How would you help a student stay motivated?
I believe motivation is one of the key elements of success in foreign language learning. For this reason, I like to discuss with my students why they have chosen this foreign language and encourage them to reflect on their choice. I change my approach or technique from time to time in order to create new challenges for the student. Avoiding boredom goes a long way to helping the student stay motivated. People stay motivated when they see quick results, so goals should be set high but be attainable. The student should be able to track his/her progress versus these goals.
If a student has difficulty learning a skill or concept, what would you do?
I would identify the lack of understanding and determine whether or not we simply need to review the material or take a fresh approach to the concept to be learned. If reviewing the material is insufficient, then I would present the material in another way because I always keep in mind that what works for some may not work for others.
How do you help students who are struggling with reading comprehension?
Reading is a complicated process, and since someone cannot be forced to read, problems arise when teachers force students to read materials that are not interesting for them. I select materials that are in accordance with the students' preferences, and I often let them bring in their own reading materials.
What strategies have you found to be most successful when you start to work with a student?
A learner-centered approach seems to suit most students, but not all of them. I am well aware that each learner has her/his own learning style. I tend to offer a variety of activities that appeal to different learning styles. In addition, I discuss learning styles with students so that they become aware of what their own is. I also suggest learning strategies based on different styles, and I often give examples drawn from my own experience as a language learner.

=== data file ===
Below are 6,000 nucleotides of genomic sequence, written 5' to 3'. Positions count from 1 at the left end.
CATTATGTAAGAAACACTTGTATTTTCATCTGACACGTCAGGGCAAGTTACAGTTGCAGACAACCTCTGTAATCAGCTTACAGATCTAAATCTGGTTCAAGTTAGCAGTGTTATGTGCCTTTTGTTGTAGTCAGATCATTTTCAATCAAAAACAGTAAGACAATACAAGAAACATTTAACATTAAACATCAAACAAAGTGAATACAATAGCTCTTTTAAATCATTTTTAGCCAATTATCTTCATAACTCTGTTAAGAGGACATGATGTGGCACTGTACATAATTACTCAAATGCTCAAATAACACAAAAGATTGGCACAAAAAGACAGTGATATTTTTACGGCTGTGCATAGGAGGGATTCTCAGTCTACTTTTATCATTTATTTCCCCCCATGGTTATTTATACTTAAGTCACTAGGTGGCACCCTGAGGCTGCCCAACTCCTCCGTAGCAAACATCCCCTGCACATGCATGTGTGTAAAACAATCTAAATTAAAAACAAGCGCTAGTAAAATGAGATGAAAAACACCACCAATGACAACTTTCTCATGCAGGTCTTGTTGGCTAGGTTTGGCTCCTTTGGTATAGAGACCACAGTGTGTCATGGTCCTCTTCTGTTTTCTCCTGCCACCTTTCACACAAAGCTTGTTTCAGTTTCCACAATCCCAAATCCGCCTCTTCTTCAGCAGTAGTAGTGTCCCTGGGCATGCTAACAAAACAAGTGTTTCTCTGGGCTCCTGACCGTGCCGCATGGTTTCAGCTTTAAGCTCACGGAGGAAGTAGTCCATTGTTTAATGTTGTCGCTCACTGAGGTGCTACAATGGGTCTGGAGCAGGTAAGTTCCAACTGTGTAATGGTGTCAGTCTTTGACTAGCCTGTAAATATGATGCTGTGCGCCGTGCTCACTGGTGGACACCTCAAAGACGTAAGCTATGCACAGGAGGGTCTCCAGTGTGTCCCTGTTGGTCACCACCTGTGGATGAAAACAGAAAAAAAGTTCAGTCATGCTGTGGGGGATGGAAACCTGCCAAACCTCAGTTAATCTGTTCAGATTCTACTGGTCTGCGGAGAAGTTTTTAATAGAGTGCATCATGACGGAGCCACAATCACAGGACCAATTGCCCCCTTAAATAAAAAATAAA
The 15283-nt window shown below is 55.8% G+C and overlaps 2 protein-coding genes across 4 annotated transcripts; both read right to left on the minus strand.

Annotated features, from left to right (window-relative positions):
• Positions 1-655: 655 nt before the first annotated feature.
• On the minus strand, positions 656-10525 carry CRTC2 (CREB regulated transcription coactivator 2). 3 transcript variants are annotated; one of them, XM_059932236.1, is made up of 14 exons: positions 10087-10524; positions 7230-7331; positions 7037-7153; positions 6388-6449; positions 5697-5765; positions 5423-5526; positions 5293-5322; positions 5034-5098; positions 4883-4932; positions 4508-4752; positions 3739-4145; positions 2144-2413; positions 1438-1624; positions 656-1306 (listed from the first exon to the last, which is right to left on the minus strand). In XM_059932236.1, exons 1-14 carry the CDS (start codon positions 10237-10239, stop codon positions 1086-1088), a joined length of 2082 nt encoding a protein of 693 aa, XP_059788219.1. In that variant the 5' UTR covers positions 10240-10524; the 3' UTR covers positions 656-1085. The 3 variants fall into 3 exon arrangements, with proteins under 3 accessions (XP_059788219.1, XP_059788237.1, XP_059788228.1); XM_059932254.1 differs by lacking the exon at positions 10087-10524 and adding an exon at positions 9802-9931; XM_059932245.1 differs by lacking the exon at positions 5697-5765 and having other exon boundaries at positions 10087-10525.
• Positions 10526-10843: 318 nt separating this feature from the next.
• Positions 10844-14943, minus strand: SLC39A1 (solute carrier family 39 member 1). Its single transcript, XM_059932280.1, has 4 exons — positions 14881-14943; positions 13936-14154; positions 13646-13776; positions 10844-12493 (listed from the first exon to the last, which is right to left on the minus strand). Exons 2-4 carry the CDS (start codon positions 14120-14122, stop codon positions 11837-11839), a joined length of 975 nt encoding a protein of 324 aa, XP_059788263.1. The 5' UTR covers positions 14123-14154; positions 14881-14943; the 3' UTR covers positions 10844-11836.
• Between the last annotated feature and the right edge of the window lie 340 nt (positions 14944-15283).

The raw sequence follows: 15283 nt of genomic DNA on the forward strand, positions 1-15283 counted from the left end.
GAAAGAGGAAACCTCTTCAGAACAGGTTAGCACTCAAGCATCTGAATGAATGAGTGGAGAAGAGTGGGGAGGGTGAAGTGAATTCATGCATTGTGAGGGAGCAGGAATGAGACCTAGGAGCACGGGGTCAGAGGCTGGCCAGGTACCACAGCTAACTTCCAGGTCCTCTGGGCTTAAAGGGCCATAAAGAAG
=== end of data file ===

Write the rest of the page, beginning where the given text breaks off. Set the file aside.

How would you help a student get excited/engaged with a subject that they are struggling in?
If a student is struggling with a particular subject, then I always try to show the student that they know a lot more than they think they do. I start presenting the material that the student is struggling with it in smaller, more manageable steps instead of administering a large dose all at once. This gives them a series of triumphs and, as we all know, everyone loves a victory.
What techniques would you use to be sure that a student understands the material?
I use the Socratic method -- a method of questioning. I try to choose effective questions that will allow me to gauge what exactly the student understands - the more effective the question, the better the response I receive from the student. Another technique I often use is the 'reverse teaching method', whereby I have the student teach me what has been covered in order to see how effectively it has been absorbed. I always focus on what my student knows, not what they don't know.
How do you adapt your tutoring to the student's needs?
No two students are the same, so I always change my teaching style to fit each new student. I realize that different people study foreign languages for different purposes. I help them find their preferred learning style. Then, I adjust my tutoring to that learning style, and help learners develop strategies for studying that match their preferred learning styles.
What types of materials do you typically use during a tutoring session?
For German, I use fundamental textbooks and multimedia materials published by the leading German publishing houses Hueber Verlag, Klett Verlag, and Schubert Verlag that have been endorsed by the Goethe Institute and Friedrich-Schiller University, Deutsche Welle materials, and also those that I developed. For Russian, I use textbooks and multimedia materials that have been approved by the Pushkin State Russian Language Institute for use in teaching Russian as a foreign language. Then, I supplement them with real-world printed, audio, and video materials that show the language in action. These tactics are justified because the ideal textbook that fits absolutely everyone, be it for German or for Russian, simply does not exist.